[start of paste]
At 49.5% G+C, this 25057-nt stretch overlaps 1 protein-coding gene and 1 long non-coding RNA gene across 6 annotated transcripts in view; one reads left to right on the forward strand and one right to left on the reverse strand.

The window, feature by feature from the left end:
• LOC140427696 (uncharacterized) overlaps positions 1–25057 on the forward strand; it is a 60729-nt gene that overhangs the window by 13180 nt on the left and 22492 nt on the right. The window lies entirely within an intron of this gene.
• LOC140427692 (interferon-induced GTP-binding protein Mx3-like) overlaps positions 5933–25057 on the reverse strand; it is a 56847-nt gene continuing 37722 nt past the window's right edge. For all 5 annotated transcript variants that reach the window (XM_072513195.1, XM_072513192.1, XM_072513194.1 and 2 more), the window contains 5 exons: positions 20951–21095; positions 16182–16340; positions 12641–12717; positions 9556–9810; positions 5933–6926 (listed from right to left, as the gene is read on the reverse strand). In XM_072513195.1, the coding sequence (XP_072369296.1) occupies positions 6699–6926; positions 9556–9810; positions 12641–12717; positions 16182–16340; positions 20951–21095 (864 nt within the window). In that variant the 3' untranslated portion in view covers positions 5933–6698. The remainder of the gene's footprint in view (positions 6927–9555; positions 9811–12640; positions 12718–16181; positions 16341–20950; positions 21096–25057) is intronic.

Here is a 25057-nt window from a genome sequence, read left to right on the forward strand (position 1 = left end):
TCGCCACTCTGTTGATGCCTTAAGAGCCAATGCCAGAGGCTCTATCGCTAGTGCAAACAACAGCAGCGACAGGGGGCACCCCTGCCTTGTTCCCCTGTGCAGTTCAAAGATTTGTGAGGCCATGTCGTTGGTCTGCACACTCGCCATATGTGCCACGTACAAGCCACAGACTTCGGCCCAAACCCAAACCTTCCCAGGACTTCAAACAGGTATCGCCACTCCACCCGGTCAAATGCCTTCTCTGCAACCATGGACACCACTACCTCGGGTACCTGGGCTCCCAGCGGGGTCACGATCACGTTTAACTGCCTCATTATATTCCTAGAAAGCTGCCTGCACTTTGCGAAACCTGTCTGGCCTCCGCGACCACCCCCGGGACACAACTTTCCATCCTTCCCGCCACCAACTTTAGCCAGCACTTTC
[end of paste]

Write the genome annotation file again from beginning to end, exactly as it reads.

At 49.5% G+C, this 25057-nt stretch overlaps 1 protein-coding gene and 1 long non-coding RNA gene across 6 annotated transcripts in view; one reads left to right on the forward strand and one right to left on the reverse strand.

The window, feature by feature from the left end:
• LOC140427696 (uncharacterized) overlaps positions 1–25057 on the forward strand; it is a 60729-nt gene that overhangs the window by 13180 nt on the left and 22492 nt on the right. The window lies entirely within an intron of this gene.
• LOC140427692 (interferon-induced GTP-binding protein Mx3-like) overlaps positions 5933–25057 on the reverse strand; it is a 56847-nt gene continuing 37722 nt past the window's right edge. For all 5 annotated transcript variants that reach the window (XM_072513195.1, XM_072513192.1, XM_072513194.1 and 2 more), the window contains 5 exons: positions 20951–21095; positions 16182–16340; positions 12641–12717; positions 9556–9810; positions 5933–6926 (listed from right to left, as the gene is read on the reverse strand). In XM_072513195.1, the coding sequence (XP_072369296.1) occupies positions 6699–6926; positions 9556–9810; positions 12641–12717; positions 16182–16340; positions 20951–21095 (864 nt within the window). In that variant the 3' untranslated portion in view covers positions 5933–6698. The remainder of the gene's footprint in view (positions 6927–9555; positions 9811–12640; positions 12718–16181; positions 16341–20950; positions 21096–25057) is intronic.

Here is a 25057-nt window from a genome sequence, read left to right on the forward strand (position 1 = left end):
TCGCCACTCTGTTGATGCCTTAAGAGCCAATGCCAGAGGCTCTATCGCTAGTGCAAACAACAGCAGCGACAGGGGGCACCCCTGCCTTGTTCCCCTGTGCAGTTCAAAGATTTGTGAGGCCATGTCGTTGGTCTGCACACTCGCCATATGTGCCACGTACAAGCCACAGACTTCGGCCCAAACCCAAACCTTCCCAGGACTTCAAACAGGTATCGCCACTCCACCCGGTCAAATGCCTTCTCTGCAACCATGGACACCACTACCTCGGGTACCTGGGCTCCCAGCGGGGTCACGATCACGTTTAACTGCCTCATTATATTCCTAGAAAGCTGCCTGCACTTTGCGAAACCTGTCTGGCCTCCGCGACCACCCCCGGGACACAACTTTCCATCCTTCCCGCCACCAACTTTAGCCAGCACTTTC